Africa Drink Economy Governance Government South Africa

South Africa Risks US$742M in investments on alcohol ban

South Africa’s ban on alcohol sales has put investment projects worth at least ZAR 12.8B (US$742M) on hold.

A day after Anheuser-Busch InBev SA unit South African Breweries said it’s halted plans to spend ZAR 5B on scheduled plant upgrades, glass manufacturer Consol Holdings Ltd. said it’s suspending building a ZAR 1.5B production plant in the country.

Heineken NV also confirmed Tuesday it’s stopped work on a ZAR 6B brewery. Wine and spirits maker Distell Group Holdings Ltd. has stopped all discretionary spending and shelved ZAR 300M of South African capital projects because of the ban, it said in a statement. It’s also looking to sell two of its premium wine farms.

The announcements are a blow to President Cyril Ramaphosa’s drive to lure US$100B in new investment to the country by the end of 2023. His administration is facing increasingly vocal criticism over the ban on liquor sales, which the government says it introduced to curb hospital admissions while it fights the coronavirus pandemic.

Pick n Pay Stores Ltd. Chairman Gareth Ackerman said at the grocer’s annual general meeting on Tuesday that the alcohol prohibition, as well as a ban on the tobacco trade, have hurt sales and cash flow.

“The government has on several occasions reassured us that they are listening and consulting, but we see little evidence of this,” he said. “We need government to take us into their confidence when it comes to decisions that affect us all.”

Also read: South Africa’s net foreign reserves rose to US$50.5B in August

South Africa is among a handful of countries globally that outlawed alcohol as part of an effort to curb the spread of Covid-19. The ban, initially imposed from March 27 to the end of June and then reinstated in July, has cost the industry about 117,000 jobs, according to manufacturers.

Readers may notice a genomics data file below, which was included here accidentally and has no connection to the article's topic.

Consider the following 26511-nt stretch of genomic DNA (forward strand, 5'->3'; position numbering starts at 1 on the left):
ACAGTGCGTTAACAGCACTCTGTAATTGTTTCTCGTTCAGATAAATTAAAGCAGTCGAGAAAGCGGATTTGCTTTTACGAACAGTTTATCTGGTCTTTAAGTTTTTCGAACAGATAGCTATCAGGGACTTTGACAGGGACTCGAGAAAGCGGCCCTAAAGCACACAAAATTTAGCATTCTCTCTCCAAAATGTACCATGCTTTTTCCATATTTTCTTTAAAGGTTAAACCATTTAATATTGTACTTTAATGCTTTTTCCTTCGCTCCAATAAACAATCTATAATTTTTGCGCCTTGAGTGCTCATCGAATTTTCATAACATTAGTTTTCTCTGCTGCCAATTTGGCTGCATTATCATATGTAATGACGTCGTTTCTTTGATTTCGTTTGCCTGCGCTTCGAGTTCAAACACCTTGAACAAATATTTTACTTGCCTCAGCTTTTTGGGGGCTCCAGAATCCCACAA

The bans have come with “no explanation as to why South Africa is right and so many other countries are wrong,” Ackerman said “What explanations we have been given have been confusing and contradictory. And, sadly, everyone knows that tobacco and liquor remain readily available through the black market.”

Government data shows the alcohol moratorium cost the government 5.46 billion rand in lost revenue in the first three months of the financial year, compared with 2019-20.

The ban on sales has led to “significant operating uncertainty,” SAB Vice President of Finance Andrew Murray said in a statement. The investments that were being considered included upgrades to operating facilities and systems, as well as the installation of new equipment.

Consol, the biggest glass manufacturer in Africa, said the alcoholic-beverage industry accounts for about 85% of sales in the glass-packaging industry. Consumption at restaurants and other hospitality venues — also barred under the government moratorium — comprises about 55% of alcohol consumption volumes.

“The combined effect of Covid-19, the current alcohol ban, ongoing restrictions on on-premise consumption, and lost compound growth will see the South African glass industry decline by an estimated 15% over the next 12 months,” it said.

The 76-year-old company had warned in May that it may be forced to shut some of its furnaces, which cost ZAR 8M a day to keep running, unless the ban was lifted. That would mean a six-to eight-month wait to restart and require international expertise to fire them up again, it said.

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